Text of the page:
Rugby Injuries

  laurie53 08:56 18 Oct 2008
Locked

The thread is prompted by the recent tragic suicide of a guy who was paralysed in a rugby scrum collapse.

I played rugby for many years, and was in many such collapses (and have been sent off for causing them!), but never recall any serious or lasting injury.

So what is it about the modern game that makes such injuries much more common, and if something has changed, is it not possible to change back?

  Taff™ 10:12 18 Oct 2008

I have played rugby and refereed for the past 30 years and in my view the increase in injuries is probably proportional to the number of players, particularly in Youth Rugby, now playing the game. In the Midlands there are many clubs that put out two or three senior teams on a Saturday but on a Sunday have 200 kids playing between the ages of 9 - 18. A fantastic sight to see.

Safety is paramount in the game, particularly in the scrums where if you recall last January the Laws were changed worldwide to include the "Crouch, Touch, Pause, Engage" sequence when forming the scrums to reduce the impact of the engagement. Similarly the numbers in the scrums have to be more equal, at Youth level no side can push more than 1.5 metres and at every level there must be trained players in the front row positions - otherwise passive scrums.

I haven`t seen any suggestion that the injury was anything other than a tragic accident. I`m confident that all those in the sport are aware of the safety issues involved in all aspects of Rugby. In other contact sports there are similar issues, there are as you might expect more broken limbs in soccer.

I don`t think we can change back. Rugby has followed the best worldwide medical advice in modifying the Laws and training regimes for the players safety. Coaches at all levels have to be trained and soon they will have to be registered and re-trained on a regular basis. Long gone are the days when a new player was put into the front row on the basis that he had the build of a prop forward and learnt as he went along.

  laurie53 10:25 18 Oct 2008

"Long gone are the days when a new player was put into the front row on the basis that he had the build of a prop forward and learnt as he went along."

That's exactly how I got to be a hooker!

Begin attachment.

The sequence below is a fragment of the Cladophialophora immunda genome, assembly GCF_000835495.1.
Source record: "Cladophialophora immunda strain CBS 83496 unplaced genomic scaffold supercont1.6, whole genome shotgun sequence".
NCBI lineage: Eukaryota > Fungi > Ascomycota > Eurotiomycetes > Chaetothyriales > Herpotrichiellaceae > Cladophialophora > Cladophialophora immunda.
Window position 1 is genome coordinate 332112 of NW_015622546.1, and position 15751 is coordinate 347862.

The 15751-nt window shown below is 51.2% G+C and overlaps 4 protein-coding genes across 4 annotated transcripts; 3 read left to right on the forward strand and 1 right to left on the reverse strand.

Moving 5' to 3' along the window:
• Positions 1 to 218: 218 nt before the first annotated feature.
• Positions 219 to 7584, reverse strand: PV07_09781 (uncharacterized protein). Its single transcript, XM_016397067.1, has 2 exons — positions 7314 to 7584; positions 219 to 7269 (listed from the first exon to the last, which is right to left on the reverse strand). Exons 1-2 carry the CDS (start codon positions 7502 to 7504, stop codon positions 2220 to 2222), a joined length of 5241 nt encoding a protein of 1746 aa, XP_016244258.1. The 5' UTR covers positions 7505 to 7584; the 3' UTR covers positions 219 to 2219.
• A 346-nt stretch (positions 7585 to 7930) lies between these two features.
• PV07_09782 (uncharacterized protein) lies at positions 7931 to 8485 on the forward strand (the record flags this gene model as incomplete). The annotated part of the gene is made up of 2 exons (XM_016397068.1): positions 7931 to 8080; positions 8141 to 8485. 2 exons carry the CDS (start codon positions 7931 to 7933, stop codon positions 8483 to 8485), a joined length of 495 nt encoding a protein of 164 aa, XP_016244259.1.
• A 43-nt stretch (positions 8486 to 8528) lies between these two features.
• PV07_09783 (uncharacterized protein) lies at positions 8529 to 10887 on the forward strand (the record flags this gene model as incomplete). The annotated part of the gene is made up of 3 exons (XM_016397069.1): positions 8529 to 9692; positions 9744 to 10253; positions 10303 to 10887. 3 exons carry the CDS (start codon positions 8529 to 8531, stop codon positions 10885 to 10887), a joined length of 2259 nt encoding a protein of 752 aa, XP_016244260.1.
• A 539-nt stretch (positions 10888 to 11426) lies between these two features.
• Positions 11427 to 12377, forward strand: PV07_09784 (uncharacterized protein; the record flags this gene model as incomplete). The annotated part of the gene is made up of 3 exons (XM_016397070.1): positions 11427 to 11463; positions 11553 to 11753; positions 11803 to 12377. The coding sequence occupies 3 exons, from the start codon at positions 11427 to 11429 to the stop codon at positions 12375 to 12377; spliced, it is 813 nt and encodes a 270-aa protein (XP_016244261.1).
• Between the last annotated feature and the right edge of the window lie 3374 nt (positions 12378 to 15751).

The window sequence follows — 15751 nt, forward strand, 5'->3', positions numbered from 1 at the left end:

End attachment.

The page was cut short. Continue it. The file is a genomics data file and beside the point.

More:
DrScott 11:39 18 Oct 2008

I've never been convinced that the rather crushing impact on engagement of the scrum is particularly safe.

In other similar sports (though obscure), scrums engage without slamming into each other, and can only push once everyone is locked in place.

I've seen a few spinal injuries from rugby over the last few years. They are not that common, but are particularly devastating as they tend to be high cervical fracture dislocations.

  Forum Editor 17:25 18 Oct 2008

and it's hardly surprising that sometimes injuries of this nature occur.

At one time in my life, when I was working quite a lot in Newport in South Wales I knew Charlie Faulkner pretty well - we would meet up for a drink and a chat quite regularly - and I was always impressed by the sheer size of the man. I once had a meal with Charlie and Bobby Windsor, when they were both in the Pontypool front row, and there was hardly enough room for the three of us in the taxi going to the restaurant.

  laurie53 19:39 18 Oct 2008

I accept the points made, but the question I am making is that everyone is aware of an increase in this type of injury of the last forty years or so, so what is the reason for it?

The increase in serious lower limb injuries is understandable in soccer since the game seems to be much faster and more fluid, and the players are at a higher peak of fitness.

It's not just numbers. I was brought up in 40s/50s Wales where virtually every male between 7 and 17 played rugby at least once a week and I never remember a single case of a neck injury.

It's not just size, some of the top players then (officially amateurs) worked down a pit or in an ironworks five and half days a week, and were pretty powerful blokes. I've see Dr Jack Mathews leave five big blokes needing the trainer on his way to the goal line (then turning back and going to treat them!) but very few neck injuries.

Though I'm no longer familiar with the game I'm sure that there must have been some sort of change to the scrimmaging rules, perhaps in the binding, which has made such injuries more likely.

  Condom 21:16 18 Oct 2008

I really don't know if there are any national or international statistics kept about this sort of injury.
I know the West Midlands Spinal Injuries Unit has always had a few such injuries caused by Rugby over many years but there are also just as many similar injuries caused by people diving into the sea and hitting rocks or falling down mountains. Even horse racing and horse jumping has it's fair share of para or tetraplegics following accidents.
Support is crucial and many who suffer this type of injury can lead positive lives as witnessed at the recent Olympic Games.
I just hope that this young lad was given all the support and counselling he needed during this traumatic time in his life.
However now is not the time for newspapers and the TV to be hounding the family as I am sure they have more than enough to deal with already.

This thread is now locked and can not be replied to.

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